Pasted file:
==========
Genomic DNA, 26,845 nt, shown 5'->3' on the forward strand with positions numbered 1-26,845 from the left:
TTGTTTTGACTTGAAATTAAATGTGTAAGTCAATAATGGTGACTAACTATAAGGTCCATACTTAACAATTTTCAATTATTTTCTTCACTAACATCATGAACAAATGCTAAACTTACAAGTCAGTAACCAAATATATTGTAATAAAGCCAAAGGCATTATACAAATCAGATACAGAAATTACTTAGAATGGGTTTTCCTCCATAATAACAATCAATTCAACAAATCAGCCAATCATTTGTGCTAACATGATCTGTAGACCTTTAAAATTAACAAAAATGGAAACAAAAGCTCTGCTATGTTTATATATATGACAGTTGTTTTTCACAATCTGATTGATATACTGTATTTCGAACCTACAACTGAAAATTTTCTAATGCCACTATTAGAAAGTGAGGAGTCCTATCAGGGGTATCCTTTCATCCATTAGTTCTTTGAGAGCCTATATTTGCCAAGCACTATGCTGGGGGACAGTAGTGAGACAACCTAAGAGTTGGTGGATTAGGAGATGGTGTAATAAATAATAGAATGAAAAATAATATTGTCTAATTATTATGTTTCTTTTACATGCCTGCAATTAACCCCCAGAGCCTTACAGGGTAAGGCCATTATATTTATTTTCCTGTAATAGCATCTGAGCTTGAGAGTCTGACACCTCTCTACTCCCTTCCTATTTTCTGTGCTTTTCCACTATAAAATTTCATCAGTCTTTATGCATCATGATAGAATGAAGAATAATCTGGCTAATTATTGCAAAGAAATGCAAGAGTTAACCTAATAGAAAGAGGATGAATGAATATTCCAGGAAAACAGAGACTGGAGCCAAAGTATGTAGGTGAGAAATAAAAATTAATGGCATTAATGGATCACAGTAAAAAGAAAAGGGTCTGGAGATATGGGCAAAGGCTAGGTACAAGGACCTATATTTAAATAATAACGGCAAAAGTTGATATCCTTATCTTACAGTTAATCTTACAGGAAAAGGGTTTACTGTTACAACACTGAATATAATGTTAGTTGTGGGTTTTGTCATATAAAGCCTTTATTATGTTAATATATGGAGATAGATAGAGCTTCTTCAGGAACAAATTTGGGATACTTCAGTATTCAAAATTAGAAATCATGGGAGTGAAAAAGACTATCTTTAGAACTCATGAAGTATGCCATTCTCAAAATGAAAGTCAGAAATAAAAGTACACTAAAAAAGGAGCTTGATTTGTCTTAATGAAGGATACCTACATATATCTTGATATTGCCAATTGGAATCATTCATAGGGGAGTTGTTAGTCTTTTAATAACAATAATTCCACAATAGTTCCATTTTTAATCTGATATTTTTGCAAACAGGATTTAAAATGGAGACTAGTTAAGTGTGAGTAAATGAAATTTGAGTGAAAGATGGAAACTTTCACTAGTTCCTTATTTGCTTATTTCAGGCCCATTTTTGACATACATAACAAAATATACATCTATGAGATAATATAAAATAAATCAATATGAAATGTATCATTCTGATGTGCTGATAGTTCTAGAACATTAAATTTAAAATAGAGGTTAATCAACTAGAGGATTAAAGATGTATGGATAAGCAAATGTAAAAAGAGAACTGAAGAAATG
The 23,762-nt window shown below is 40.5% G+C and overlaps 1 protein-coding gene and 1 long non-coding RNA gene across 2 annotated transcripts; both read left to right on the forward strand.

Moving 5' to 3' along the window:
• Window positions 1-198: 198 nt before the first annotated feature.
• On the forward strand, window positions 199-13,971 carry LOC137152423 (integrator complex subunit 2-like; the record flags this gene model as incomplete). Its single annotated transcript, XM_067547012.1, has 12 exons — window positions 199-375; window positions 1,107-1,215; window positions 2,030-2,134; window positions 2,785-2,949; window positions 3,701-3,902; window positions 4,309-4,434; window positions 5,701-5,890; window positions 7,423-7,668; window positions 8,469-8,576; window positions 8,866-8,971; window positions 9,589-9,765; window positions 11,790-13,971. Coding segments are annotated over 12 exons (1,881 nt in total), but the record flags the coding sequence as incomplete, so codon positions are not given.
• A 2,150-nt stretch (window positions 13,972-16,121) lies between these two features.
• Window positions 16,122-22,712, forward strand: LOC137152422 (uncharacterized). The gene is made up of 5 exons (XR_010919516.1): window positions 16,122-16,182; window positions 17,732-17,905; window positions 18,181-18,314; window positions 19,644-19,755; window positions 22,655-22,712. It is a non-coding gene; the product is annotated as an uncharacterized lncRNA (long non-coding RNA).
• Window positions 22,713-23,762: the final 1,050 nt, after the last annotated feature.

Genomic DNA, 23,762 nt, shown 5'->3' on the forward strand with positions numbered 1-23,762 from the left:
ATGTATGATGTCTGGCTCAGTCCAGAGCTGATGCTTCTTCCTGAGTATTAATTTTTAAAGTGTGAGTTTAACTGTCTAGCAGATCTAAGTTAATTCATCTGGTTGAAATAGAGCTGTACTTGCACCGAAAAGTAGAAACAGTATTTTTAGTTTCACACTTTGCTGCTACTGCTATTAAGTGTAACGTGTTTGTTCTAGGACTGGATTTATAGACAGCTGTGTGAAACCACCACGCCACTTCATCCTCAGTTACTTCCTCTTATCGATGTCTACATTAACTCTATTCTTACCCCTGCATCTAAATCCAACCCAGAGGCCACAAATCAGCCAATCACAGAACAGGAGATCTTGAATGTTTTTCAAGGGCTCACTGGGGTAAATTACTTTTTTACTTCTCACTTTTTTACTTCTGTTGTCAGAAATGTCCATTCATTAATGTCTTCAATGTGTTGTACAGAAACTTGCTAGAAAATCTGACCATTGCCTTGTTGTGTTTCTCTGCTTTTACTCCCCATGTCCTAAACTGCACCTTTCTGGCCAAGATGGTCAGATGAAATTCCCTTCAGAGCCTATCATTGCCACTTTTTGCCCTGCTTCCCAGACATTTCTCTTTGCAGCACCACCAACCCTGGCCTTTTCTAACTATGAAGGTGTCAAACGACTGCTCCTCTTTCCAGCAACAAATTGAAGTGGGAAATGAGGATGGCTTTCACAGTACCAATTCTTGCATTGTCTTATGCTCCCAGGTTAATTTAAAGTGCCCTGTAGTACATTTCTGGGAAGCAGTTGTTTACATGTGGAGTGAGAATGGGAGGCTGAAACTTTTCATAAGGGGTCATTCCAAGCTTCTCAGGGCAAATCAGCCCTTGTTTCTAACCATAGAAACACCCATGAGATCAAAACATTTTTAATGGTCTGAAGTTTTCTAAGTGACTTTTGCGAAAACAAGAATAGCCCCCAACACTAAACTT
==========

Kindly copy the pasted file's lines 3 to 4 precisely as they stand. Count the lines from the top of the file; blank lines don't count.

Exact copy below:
The 23,762-nt window shown below is 40.5% G+C and overlaps 1 protein-coding gene and 1 long non-coding RNA gene across 2 annotated transcripts; both read left to right on the forward strand.

Moving 5' to 3' along the window: